Describe the structure of the cell membrane

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The cell membrane is made up of something called the phospholipid bilayer. This is exactly what it sounds like:a hydrophilic phosphate head on the outside and a hydrophobic lipid on the inside. 

They form a bilayer as the hydrophilic head faces outwards as it attracts to water, a second phospholipid does so in the other way, meaning there is a phosphate head facing into the cell and out of the cell.

The bilayer is also intermittently filled with proteins, these can be proteins that are on the outside surface, perhaps acting as extracellular receptors, or inside where they act as intracellular receptors, or scaffolding proteins that give the cell shape. You can also get transmembrane proteins that span the whole bilayer, an example of these could be protein channels.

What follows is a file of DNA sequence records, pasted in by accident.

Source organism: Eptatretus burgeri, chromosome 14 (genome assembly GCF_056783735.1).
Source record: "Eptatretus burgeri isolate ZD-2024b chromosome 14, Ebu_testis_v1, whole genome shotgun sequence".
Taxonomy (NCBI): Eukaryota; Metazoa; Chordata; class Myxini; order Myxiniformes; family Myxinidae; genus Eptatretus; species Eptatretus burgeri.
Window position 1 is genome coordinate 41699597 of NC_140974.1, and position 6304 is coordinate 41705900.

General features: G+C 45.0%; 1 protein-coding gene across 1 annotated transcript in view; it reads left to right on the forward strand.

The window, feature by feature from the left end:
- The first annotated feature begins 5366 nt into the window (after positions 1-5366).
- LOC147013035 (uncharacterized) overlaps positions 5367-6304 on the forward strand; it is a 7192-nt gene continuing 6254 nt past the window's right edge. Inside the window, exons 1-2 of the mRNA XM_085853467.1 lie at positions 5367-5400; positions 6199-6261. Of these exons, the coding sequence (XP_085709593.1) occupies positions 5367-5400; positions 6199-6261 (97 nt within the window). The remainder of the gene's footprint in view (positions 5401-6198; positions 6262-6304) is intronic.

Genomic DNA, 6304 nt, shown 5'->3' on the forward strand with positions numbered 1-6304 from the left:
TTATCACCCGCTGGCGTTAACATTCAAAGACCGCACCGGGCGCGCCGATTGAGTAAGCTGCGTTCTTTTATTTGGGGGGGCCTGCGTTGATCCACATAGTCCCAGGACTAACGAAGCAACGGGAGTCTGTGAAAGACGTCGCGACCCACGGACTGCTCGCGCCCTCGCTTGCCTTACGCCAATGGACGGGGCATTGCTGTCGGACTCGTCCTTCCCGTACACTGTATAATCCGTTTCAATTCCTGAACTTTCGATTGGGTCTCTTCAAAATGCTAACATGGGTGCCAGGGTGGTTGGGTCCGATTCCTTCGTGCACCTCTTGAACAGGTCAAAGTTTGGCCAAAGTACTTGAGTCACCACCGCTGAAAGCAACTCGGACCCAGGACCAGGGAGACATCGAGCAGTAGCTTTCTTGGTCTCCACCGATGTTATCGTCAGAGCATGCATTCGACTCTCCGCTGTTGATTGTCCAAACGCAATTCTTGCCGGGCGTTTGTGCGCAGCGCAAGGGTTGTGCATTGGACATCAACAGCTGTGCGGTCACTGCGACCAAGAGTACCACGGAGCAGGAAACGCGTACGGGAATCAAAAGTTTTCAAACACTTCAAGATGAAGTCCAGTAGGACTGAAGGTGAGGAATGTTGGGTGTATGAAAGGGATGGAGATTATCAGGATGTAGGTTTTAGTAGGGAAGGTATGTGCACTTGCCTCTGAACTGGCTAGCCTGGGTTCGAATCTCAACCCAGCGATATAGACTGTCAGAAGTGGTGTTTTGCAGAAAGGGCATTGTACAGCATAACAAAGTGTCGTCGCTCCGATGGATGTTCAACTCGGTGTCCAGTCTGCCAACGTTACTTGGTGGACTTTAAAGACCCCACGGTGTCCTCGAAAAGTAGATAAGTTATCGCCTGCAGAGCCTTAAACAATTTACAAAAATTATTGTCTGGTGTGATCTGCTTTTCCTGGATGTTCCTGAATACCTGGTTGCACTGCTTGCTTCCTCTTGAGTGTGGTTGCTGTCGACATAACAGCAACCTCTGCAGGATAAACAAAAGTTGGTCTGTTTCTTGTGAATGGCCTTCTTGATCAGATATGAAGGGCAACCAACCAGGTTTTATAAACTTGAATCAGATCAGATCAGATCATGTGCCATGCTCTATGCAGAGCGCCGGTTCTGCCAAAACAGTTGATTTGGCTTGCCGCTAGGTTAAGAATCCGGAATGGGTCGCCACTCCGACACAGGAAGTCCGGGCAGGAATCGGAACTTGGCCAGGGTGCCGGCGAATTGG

Furthermore there are also glycoproteins and glycolipids that are important in cell recognition.

Cholesterol is also found in the bilayer, this makes it less fluid, but more flexible and strong.

I would also normally support this with a diagram! 

Thomas W. A Level Biology tutor, GCSE Biology tutor

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